In addition to the roles described above, the mentors will also be responsible for maintaining the Competency GPA for the students, which could be used by future employers as a tool for evaluating students' non-academic skills.

Who is your idea designed for and how does it reimagine higher education to support the needs of tomorrow?

This idea is designed for undergraduate students in a college/university. While this idea may be focused on industry jobs, it could also serve as a valuable tool for those looking to go into academia. It presents a model that provides a more holistic approach to learning, while keeping students accountable for their progress.

This idea emerged from:

  • An individual

What skills, input or guidance from the OpenIDEO community would be most helpful in building out or refining your idea?

Educators: Do you think that the competencies highlighted in this idea are relevant to a more holistic approach to education? If not, what are some other areas that would be important to develop students in?

Students: Would you potentially participate in a program like this? What would be your concerns?

What early, lightweight experiment might you try out in your own community to find out if the idea will meet your expectations?

1. A good start will be to pitch this idea to my mentor who inspired this idea, and gain feedback.

2. Interview Freshman in college and develop a rough framework for courses and leadership positions they can participate in to meet these competency requirements.

Tell us about your work experience:

I recently graduated with a Masters degree in Mechanical Engineering, with a focus in decision-making, human-centered design, economic theory and additive manufacturing. I am currently a Design Engineer at an automotive company and a part of the OpenIDEO Detroit chapter.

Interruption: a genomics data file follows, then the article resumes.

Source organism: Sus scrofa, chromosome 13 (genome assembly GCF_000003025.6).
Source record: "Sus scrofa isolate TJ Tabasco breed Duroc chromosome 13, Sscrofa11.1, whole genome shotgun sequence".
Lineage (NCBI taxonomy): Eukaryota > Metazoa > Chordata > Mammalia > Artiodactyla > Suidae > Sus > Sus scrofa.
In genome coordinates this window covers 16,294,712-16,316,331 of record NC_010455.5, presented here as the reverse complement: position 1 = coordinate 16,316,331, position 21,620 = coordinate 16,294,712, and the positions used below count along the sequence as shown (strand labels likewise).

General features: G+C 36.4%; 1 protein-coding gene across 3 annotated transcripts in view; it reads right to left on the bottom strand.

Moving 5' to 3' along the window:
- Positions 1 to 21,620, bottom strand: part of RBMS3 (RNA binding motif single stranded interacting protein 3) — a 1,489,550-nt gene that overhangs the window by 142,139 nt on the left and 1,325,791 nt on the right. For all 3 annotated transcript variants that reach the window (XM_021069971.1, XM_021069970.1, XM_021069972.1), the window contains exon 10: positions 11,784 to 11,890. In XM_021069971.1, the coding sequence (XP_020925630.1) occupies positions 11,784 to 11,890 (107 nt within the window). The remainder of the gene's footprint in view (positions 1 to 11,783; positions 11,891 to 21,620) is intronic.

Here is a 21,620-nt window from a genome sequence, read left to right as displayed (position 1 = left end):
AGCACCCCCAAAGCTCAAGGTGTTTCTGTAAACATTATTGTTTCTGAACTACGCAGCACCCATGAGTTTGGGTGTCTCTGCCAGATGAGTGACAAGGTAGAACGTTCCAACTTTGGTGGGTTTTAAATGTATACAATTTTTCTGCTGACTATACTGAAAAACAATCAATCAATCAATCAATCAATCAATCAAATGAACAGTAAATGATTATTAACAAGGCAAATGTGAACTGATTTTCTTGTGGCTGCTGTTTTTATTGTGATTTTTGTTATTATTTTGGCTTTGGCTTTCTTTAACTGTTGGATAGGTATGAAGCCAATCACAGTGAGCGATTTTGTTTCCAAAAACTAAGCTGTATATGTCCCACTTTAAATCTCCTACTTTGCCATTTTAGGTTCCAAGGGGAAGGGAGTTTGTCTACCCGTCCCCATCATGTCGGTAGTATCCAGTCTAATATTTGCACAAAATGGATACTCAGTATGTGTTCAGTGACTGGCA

Join the conversation:

Photo of Sarah Saxton-Frump

This is really interesting! I can imagine this being a great way to engage students who want to try new things and develop these skills, but maybe aren't sure how to do it on their own.

As an educator, one thing I'd suggest is determining how you could measure a student's competency at any on of these skills. You've designed some really interesting, thoughtful and engaging activities for students and faculty to participate in - and the next step is getting really clear on how you'd actually KNOW that a student had developed the skills you mention. Portfolios could be an interesting strategy to look at.

Photo of Naman Mandhan

Hi Sarah!

Thank you for your kind words and insights. It's definitely gotten my mind racing.

I think that my idea of measuring a student's competency would be through an application of their skills in projects for each competency. For example, the Learning for Teaching competency could look at how well their students performed relative to the class in past year and evaluations from their supervisor. The Leadership Development competency could be an evaluation based on project-based metrics. For example, if I was leading a project to increase the participation of students at an event, I could track how many students attended, how many of those stayed until the end, through how many different avenues they heard about the event, how many questions were asked at the event, etc.

Portfolios would be another great way for student to showcase these projects, and having mentors in the form of a faculty member and industry professional could help students get feedback on and an evaluation of how well they subjectively performed.

What are your thoughts?